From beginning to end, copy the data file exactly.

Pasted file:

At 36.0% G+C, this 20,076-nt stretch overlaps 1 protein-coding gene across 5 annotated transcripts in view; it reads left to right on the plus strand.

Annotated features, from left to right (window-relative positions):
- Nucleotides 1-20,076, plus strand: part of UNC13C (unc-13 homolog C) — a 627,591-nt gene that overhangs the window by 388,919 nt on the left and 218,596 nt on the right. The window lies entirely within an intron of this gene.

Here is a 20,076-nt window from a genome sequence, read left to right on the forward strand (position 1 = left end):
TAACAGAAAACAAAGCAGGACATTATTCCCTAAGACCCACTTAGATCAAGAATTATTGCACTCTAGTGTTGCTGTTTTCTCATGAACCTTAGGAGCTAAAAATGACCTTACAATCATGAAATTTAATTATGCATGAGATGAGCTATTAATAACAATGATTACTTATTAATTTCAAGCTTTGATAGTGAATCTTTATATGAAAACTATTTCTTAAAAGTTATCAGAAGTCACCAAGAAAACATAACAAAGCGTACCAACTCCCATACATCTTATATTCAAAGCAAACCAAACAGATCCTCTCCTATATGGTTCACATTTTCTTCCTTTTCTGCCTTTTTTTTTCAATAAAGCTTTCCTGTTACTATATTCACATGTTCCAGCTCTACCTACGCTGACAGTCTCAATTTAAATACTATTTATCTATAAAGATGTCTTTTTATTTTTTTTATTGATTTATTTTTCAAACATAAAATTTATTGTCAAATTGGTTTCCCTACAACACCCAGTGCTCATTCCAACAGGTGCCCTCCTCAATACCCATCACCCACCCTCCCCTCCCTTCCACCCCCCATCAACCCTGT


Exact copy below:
At 36.0% G+C, this 20,076-nt stretch overlaps 1 protein-coding gene across 5 annotated transcripts in view; it reads left to right on the plus strand.

Annotated features, from left to right (window-relative positions):
- Nucleotides 1-20,076, plus strand: part of UNC13C (unc-13 homolog C) — a 627,591-nt gene that overhangs the window by 388,919 nt on the left and 218,596 nt on the right. The window lies entirely within an intron of this gene.

Here is a 20,076-nt window from a genome sequence, read left to right on the forward strand (position 1 = left end):
TAACAGAAAACAAAGCAGGACATTATTCCCTAAGACCCACTTAGATCAAGAATTATTGCACTCTAGTGTTGCTGTTTTCTCATGAACCTTAGGAGCTAAAAATGACCTTACAATCATGAAATTTAATTATGCATGAGATGAGCTATTAATAACAATGATTACTTATTAATTTCAAGCTTTGATAGTGAATCTTTATATGAAAACTATTTCTTAAAAGTTATCAGAAGTCACCAAGAAAACATAACAAAGCGTACCAACTCCCATACATCTTATATTCAAAGCAAACCAAACAGATCCTCTCCTATATGGTTCACATTTTCTTCCTTTTCTGCCTTTTTTTTTCAATAAAGCTTTCCTGTTACTATATTCACATGTTCCAGCTCTACCTACGCTGACAGTCTCAATTTAAATACTATTTATCTATAAAGATGTCTTTTTATTTTTTTTATTGATTTATTTTTCAAACATAAAATTTATTGTCAAATTGGTTTCCCTACAACACCCAGTGCTCATTCCAACAGGTGCCCTCCTCAATACCCATCACCCACCCTCCCCTCCCTTCCACCCCCCATCAACCCTGT